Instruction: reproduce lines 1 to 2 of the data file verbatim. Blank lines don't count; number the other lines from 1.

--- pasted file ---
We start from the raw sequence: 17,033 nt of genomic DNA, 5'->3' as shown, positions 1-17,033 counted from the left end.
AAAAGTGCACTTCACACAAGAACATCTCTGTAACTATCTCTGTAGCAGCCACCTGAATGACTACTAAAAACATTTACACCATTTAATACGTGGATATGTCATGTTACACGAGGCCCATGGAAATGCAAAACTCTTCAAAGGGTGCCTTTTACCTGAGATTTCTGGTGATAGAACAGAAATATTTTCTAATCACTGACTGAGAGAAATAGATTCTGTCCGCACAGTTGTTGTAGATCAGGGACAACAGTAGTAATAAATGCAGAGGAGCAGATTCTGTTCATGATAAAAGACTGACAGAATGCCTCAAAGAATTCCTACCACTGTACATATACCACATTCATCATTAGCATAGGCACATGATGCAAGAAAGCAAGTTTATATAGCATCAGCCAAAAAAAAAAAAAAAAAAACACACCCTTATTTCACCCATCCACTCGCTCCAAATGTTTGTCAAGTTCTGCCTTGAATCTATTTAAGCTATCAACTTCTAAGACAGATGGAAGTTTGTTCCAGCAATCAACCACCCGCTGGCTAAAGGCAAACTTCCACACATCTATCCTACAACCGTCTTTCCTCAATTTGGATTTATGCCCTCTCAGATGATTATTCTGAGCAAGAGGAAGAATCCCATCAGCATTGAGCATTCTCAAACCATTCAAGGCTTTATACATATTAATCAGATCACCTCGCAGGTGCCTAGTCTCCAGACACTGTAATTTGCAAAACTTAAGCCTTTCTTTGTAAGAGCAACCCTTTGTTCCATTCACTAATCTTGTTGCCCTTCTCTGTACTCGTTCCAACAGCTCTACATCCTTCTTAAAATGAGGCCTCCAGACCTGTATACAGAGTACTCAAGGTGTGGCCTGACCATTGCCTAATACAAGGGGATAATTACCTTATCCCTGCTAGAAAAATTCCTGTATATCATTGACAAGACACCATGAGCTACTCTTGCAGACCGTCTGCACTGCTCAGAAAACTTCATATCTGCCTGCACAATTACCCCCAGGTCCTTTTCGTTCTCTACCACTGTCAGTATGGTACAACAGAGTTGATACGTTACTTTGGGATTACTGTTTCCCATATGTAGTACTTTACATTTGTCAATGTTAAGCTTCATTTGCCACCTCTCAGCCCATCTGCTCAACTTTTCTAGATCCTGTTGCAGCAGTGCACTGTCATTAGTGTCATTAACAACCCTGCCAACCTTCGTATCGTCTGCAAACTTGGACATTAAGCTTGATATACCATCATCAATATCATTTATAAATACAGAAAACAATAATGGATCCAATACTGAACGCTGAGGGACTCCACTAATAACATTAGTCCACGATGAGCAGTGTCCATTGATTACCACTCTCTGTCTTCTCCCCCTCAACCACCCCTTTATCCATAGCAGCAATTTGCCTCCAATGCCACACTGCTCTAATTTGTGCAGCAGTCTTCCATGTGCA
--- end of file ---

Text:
We start from the raw sequence: 17,033 nt of genomic DNA, 5'->3' as shown, positions 1-17,033 counted from the left end.
AAAAGTGCACTTCACACAAGAACATCTCTGTAACTATCTCTGTAGCAGCCACCTGAATGACTACTAAAAACATTTACACCATTTAATACGTGGATATGTCATGTTACACGAGGCCCATGGAAATGCAAAACTCTTCAAAGGGTGCCTTTTACCTGAGATTTCTGGTGATAGAACAGAAATATTTTCTAATCACTGACTGAGAGAAATAGATTCTGTCCGCACAGTTGTTGTAGATCAGGGACAACAGTAGTAATAAATGCAGAGGAGCAGATTCTGTTCATGATAAAAGACTGACAGAATGCCTCAAAGAATTCCTACCACTGTACATATACCACATTCATCATTAGCATAGGCACATGATGCAAGAAAGCAAGTTTATATAGCATCAGCCAAAAAAAAAAAAAAAAAAACACACCCTTATTTCACCCATCCACTCGCTCCAAATGTTTGTCAAGTTCTGCCTTGAATCTATTTAAGCTATCAACTTCTAAGACAGATGGAAGTTTGTTCCAGCAATCAACCACCCGCTGGCTAAAGGCAAACTTCCACACATCTATCCTACAACCGTCTTTCCTCAATTTGGATTTATGCCCTCTCAGATGATTATTCTGAGCAAGAGGAAGAATCCCATCAGCATTGAGCATTCTCAAACCATTCAAGGCTTTATACATATTAATCAGATCACCTCGCAGGTGCCTAGTCTCCAGACACTGTAATTTGCAAAACTTAAGCCTTTCTTTGTAAGAGCAACCCTTTGTTCCATTCACTAATCTTGTTGCCCTTCTCTGTACTCGTTCCAACAGCTCTACATCCTTCTTAAAATGAGGCCTCCAGACCTGTATACAGAGTACTCAAGGTGTGGCCTGACCATTGCCTAATACAAGGGGATAATTACCTTATCCCTGCTAGAAAAATTCCTGTATATCATTGACAAGACACCATGAGCTACTCTTGCAGACCGTCTGCACTGCTCAGAAAACTTCATATCTGCCTGCACAATTACCCCCAGGTCCTTTTCGTTCTCTACCACTGTCAGTATGGTACAACAGAGTTGATACGTTACTTTGGGATTACTGTTTCCCATATGTAGTACTTTACATTTGTCAATGTTAAGCTTCATTTGCCACCTCTCAGCCCATCTGCTCAACTTTTCTAGATCCTGTTGCAGCAGTGCACTGTCATTAGTGTCATTAACAACCCTGCCAACCTTCGTATCGTCTGCAAACTTGGACATTAAGCTTGATATACCATCATCAATATCATTTATAAATACAGAAAACAATAATGGATCCAATACTGAACGCTGAGGGACTCCACTAATAACATTAGTCCACGATGAGCAGTGTCCATTGATTACCACTCTCTGTCTTCTCCCCCTCAACCACCCCTTTATCCATAGCAGCAATTTGCCTCCAATGCCACACTGCTCTAATTTGTGCAGCAGTCTTCCATGTGCA